He falls silent and looks back and forth at the fourteen of us, now that the hideous words are out, the horrid offer to defect, to betray our king. I briefly wonder how many of our lieutenants, how many of our lower soldiers have accepted his offer. How many of us will be left in the desert?
Gods, why am...why am I considering...?
I must remove this evil thought from my head...
"Your decision?" he prompts, and I shut my eyes. It sounds as if he is addressing me alone. Perhaps this is only my guilt.
Hissing and snarling surrounds me. My comrades spit out insults and make rude gestures, considering their arms are bound behind their backs. Several of them kick pretend dust on the floor toward him, or swipe their tails in an offensive gesture. The name Moru is heard more than once, in every vile combination possible.
He stands and watches them impassively. They are only doing what is right. They are defending their king.
I feel my face flushing with shame. Why am I setting myself apart from them so? Am I not again one of them, now that my wing is healed? Am I not Kana?
But who was he who healed my wing, who made me Kana once more?
I stare at him, unable to look away. He does not seem to see me anymore, though I cannot be certain what he's thinking. He watches the others as they insult him, and waits for their decision. I know what their decision will be. They will not join him. They will go to the desert with their rightful king.
But I, I...what shall I do?
For some reason, I...I cannot decide.
My disgust fills me again. Why is this even difficult! All of my life--I have served just one. I have loved him as my king, and I would have given my life for him. I gave up my Kanahood, serving in his army, fighting for our city. But...the whelp gave what I had lost back to me. Damn him, he gave it back! He had no right!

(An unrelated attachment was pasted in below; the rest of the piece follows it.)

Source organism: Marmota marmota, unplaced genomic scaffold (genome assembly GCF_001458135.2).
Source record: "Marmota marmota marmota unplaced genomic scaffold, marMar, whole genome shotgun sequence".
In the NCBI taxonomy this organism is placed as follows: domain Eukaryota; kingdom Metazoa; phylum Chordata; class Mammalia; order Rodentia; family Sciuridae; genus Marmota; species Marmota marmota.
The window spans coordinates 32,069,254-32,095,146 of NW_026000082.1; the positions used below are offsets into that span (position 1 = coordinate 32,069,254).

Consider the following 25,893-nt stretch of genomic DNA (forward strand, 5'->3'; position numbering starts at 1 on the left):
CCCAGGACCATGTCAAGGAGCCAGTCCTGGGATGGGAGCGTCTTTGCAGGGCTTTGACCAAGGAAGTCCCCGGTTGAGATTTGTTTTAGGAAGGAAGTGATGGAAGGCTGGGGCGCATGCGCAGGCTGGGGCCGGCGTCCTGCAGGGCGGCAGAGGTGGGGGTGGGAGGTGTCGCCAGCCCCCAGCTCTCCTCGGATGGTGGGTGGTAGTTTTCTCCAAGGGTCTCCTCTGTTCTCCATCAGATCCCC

Why did he do this? I agonize inside, trying to figure out why. I am his enemy, and he is mine. He is only a pretender. He is only a boy! He could never rule Kemet as our king did!
Yet he won...with luck on his side...and we lost...and my wing...
My mind rails against him. Damn you! My decision was so simple. It was not even a decision at all. To serve my king, was all I ever wished to do. To die fighting for him. To give my life for his cause, for his kingdom. To oust the pretender and restore his glory. To defend the throne from any other whelps who may try to seize it.
Yet here you came, and you took my decision away from me! You gave me back the one thing I wanted more than to serve my king. You gave me back...who I was before. This should not be more important! My king should be the most important thing in my life!
I am not perfect. I am not the perfect Kana. How can I be so flawed? I am a captain elite! I should be more than this!
And yet...even though I am whole again...even though I am what I was before...I am something different now. Something less. And yet something more.
What am I now? Who am I? Who do I serve? When my king is defeated, when the one I believed--I knew--would be king forever--who was favored by fate--has been cast out into the sands, and when a boy takes his place--the son of the pretender--a mere swamp whelp, favored by the gods--who do I serve? What is right?
What do I do?
He peruses the group of us. "You have a decision?"
A barrage of insults and invective. Several of the Kana turn their faces away from him as if to blot him from existence. The crocodile-one murmurs to the wolf-one. "I believed this would be the result..."
The whelp is losing interest. He sees the angry, hateful faces, and I see resignation enter his eyes. He knows he will not sway any of us. He begins to turn away, back toward the doors.